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mucolipidosis[mu″ko-lip″ĭ-do´sis] (pl. mucolipido´ses)
any of a group of genetic disorders in which both glycosaminoglycans (GAGs) and lipids accumulate in tissues, but without excess of GAG in the urine.
mucolipidosis I sialidosis (type I).
mucolipidosis II a rapidly progressing disease of young children, histologically characterized by abnormal fibroblasts containing a large number of dark inclusions which fill the central part of the cytoplasm except for the juxtanuclear zone (I-cells), and clinically by severe growth impairment, minimal hepatic enlargement, extreme mental and motor retardation, and clear corneas; inherited as an autosomal recessive trait, it is due to deficiency of multiple lysosomal hydrolases. Called also I-cell disease.
mucolipidosis III a disorder similar to but milder than mucolipidosis II, and thought to be due to the same enzyme deficiency but to a lesser extent. Called also pseudo-Hurler polydystrophy.
mucolipidosis IV a form marked by early corneal clouding, psychomotor retardation, and the presence of lysosomal storage bodies; thought to be transmitted as an autosomal recessive trait.
a metabolic disorder with onset in early childhood characterized by clinical and radiographic findings similar to those in Hurler syndrome including gum hypertrophy, thoracic dysplasia, congenital hip dislocation, and mental retardation; vacuolated lymphocytes and unusual inclusion bodies in cultured fibroblasts (I-cells) are found; lysosomal enzymes are increased in serum, spinal fluid, and urine; urinary mucopolysaccharides are normal; associated with a deficiency of N-acetylglucosaminyl-1-phosphotransferase; autosomal recessive inheritance.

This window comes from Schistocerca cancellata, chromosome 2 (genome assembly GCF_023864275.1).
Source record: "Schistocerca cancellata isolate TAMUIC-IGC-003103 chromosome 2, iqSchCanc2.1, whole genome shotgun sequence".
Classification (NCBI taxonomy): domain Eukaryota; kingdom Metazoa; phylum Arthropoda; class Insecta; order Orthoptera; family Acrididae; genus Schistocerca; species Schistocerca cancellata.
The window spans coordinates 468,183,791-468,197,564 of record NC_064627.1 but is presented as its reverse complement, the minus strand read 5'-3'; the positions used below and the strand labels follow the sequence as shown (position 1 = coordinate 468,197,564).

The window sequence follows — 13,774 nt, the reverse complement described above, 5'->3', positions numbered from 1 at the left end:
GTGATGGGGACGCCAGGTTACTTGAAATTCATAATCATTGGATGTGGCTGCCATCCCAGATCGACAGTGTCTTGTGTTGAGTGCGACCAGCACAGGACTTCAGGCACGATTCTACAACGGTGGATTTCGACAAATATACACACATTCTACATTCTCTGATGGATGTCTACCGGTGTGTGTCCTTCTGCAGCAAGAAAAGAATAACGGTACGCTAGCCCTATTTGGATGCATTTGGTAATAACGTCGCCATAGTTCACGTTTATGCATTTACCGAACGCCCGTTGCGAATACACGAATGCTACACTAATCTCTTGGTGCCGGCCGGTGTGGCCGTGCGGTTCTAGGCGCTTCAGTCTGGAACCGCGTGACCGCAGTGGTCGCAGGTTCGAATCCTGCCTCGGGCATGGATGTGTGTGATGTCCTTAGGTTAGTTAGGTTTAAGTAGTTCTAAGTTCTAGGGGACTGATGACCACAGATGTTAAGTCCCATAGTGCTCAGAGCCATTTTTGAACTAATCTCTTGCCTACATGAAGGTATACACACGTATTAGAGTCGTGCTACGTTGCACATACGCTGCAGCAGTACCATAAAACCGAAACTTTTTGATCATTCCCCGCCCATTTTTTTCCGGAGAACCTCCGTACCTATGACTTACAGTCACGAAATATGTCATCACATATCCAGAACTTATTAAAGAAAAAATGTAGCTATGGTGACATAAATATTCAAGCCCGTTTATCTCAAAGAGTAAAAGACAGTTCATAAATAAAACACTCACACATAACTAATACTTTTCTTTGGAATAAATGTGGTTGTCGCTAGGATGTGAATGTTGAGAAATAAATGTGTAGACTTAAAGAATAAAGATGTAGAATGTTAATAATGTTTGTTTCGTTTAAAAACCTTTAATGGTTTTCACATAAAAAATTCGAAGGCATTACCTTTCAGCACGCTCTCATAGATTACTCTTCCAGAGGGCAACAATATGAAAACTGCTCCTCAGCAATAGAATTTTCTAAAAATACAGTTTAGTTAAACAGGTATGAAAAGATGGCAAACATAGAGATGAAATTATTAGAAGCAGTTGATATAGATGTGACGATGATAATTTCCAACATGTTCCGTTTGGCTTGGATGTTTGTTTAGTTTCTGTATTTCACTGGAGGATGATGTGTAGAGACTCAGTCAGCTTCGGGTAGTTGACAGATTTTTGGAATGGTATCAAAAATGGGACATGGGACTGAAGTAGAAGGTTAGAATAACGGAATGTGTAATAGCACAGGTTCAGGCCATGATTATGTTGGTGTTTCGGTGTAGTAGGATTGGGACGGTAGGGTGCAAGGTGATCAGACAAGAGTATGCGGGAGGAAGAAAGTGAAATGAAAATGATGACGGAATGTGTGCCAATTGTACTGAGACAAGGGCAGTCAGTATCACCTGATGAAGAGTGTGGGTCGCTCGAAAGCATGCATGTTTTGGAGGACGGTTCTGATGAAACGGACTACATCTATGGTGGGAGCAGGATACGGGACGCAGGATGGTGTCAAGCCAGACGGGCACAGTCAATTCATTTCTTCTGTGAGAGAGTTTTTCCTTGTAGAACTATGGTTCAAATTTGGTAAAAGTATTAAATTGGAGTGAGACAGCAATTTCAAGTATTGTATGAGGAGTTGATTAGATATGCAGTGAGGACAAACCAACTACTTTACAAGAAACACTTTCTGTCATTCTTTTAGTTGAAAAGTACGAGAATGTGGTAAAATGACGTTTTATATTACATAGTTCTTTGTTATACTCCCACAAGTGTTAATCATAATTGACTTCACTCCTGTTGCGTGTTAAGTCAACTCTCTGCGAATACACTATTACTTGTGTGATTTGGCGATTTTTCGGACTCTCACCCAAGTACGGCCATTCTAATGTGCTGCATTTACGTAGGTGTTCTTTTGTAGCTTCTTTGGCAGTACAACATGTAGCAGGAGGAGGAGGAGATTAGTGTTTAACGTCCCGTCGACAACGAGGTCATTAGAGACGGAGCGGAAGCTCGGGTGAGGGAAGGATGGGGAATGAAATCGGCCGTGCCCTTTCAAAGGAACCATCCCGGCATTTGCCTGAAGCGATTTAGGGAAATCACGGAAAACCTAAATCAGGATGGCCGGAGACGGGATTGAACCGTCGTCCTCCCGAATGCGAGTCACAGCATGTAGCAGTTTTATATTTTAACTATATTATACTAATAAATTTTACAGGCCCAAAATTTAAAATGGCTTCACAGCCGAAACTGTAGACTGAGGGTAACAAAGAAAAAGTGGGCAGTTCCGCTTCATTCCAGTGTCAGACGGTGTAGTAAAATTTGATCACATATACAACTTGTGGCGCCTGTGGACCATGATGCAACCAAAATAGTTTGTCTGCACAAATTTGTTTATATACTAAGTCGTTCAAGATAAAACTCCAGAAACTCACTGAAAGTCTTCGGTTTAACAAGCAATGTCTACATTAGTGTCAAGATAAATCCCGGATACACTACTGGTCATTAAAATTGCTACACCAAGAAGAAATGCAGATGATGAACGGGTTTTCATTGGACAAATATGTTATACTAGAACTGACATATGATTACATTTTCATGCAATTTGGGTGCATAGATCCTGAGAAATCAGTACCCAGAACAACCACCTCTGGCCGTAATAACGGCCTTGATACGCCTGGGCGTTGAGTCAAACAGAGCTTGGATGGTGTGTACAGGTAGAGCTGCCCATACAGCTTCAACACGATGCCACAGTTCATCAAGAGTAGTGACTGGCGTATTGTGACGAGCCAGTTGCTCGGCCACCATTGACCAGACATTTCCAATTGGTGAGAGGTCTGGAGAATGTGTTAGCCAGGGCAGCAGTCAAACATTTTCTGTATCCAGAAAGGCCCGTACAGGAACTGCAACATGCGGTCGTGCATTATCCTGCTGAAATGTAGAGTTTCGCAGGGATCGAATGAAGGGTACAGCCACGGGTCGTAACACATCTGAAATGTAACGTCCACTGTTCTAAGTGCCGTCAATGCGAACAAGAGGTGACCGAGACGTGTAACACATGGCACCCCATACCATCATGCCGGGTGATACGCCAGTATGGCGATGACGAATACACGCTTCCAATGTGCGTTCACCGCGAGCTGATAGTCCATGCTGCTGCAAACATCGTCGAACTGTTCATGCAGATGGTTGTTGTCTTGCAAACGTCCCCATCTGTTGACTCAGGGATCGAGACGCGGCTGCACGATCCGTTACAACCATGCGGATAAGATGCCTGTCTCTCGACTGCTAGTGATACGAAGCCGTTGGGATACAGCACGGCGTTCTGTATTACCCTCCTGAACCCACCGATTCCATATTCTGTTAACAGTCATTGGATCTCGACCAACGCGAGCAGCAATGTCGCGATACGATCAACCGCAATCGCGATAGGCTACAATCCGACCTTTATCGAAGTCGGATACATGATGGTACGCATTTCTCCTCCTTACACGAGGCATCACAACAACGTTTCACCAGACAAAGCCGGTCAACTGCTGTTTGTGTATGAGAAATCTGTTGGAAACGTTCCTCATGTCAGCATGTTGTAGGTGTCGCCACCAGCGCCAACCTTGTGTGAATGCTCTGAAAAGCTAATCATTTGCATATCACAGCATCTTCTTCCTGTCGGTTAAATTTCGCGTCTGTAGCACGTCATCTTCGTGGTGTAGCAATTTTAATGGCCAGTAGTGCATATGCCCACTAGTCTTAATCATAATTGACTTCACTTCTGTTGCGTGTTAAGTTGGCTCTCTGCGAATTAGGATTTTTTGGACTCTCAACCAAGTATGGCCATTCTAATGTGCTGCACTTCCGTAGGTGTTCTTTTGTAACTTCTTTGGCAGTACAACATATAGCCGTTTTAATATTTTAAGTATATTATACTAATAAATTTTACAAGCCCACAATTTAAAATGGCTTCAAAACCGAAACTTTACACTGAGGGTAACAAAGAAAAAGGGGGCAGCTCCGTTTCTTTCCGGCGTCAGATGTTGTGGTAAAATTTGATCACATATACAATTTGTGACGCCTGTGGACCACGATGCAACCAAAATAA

A severe type of mucolipidosis characterized by psychomotor delay, intellectual disability, skeletel abnormalities, gingival hyperplasia, coarse facies, and the presence of dense inclusion bodies in fibroblasts.
See I cell disease.
mu·co·lip·i·do·sis II, pl. mucolipidoses (myū'kō-lip-i-dō'sis, -sēz)
Metabolic disorder with onset in early childhood characterized by clinical and radiographic findings similar to those in Hurler syndrome including gum hypertrophy, thoracic dysplasia, congenital hip dislocation, and mental retardation.
mu·co·lip·i·do·sis II(myū'kō-lip-i-dō'sis) [MIM*252500]
a group of inherited lysosomal storage diseases in which mucopolysaccharides and lipids accumulate in tissues. Mucolipidosis I is also called sialosis.
lysosomes contain large inclusions of undigested glycosaminoglycans and glycolipids. Called also I-cell disease.